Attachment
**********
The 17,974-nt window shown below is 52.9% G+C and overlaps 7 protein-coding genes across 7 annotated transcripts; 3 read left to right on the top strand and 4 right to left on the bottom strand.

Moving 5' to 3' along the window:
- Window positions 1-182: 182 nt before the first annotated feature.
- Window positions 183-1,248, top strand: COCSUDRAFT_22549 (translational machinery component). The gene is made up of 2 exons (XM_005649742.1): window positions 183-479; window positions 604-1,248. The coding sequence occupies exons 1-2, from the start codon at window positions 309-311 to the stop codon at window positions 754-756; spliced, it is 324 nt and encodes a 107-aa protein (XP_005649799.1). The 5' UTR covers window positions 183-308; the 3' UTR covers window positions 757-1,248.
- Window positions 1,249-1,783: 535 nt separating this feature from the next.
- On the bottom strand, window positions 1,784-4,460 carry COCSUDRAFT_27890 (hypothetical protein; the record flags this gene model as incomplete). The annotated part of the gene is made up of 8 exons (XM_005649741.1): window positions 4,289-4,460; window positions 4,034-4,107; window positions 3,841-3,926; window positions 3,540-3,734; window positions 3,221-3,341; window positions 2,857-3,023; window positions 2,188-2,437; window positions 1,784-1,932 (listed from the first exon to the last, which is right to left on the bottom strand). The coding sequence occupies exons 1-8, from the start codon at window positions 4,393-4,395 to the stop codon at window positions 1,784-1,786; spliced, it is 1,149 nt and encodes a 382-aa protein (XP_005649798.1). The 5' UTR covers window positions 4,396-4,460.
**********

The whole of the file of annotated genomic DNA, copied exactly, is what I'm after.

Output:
The 17,974-nt window shown below is 52.9% G+C and overlaps 7 protein-coding genes across 7 annotated transcripts; 3 read left to right on the top strand and 4 right to left on the bottom strand.

Moving 5' to 3' along the window:
- Window positions 1-182: 182 nt before the first annotated feature.
- Window positions 183-1,248, top strand: COCSUDRAFT_22549 (translational machinery component). The gene is made up of 2 exons (XM_005649742.1): window positions 183-479; window positions 604-1,248. The coding sequence occupies exons 1-2, from the start codon at window positions 309-311 to the stop codon at window positions 754-756; spliced, it is 324 nt and encodes a 107-aa protein (XP_005649799.1). The 5' UTR covers window positions 183-308; the 3' UTR covers window positions 757-1,248.
- Window positions 1,249-1,783: 535 nt separating this feature from the next.
- On the bottom strand, window positions 1,784-4,460 carry COCSUDRAFT_27890 (hypothetical protein; the record flags this gene model as incomplete). The annotated part of the gene is made up of 8 exons (XM_005649741.1): window positions 4,289-4,460; window positions 4,034-4,107; window positions 3,841-3,926; window positions 3,540-3,734; window positions 3,221-3,341; window positions 2,857-3,023; window positions 2,188-2,437; window positions 1,784-1,932 (listed from the first exon to the last, which is right to left on the bottom strand). The coding sequence occupies exons 1-8, from the start codon at window positions 4,393-4,395 to the stop codon at window positions 1,784-1,786; spliced, it is 1,149 nt and encodes a 382-aa protein (XP_005649798.1). The 5' UTR covers window positions 4,396-4,460.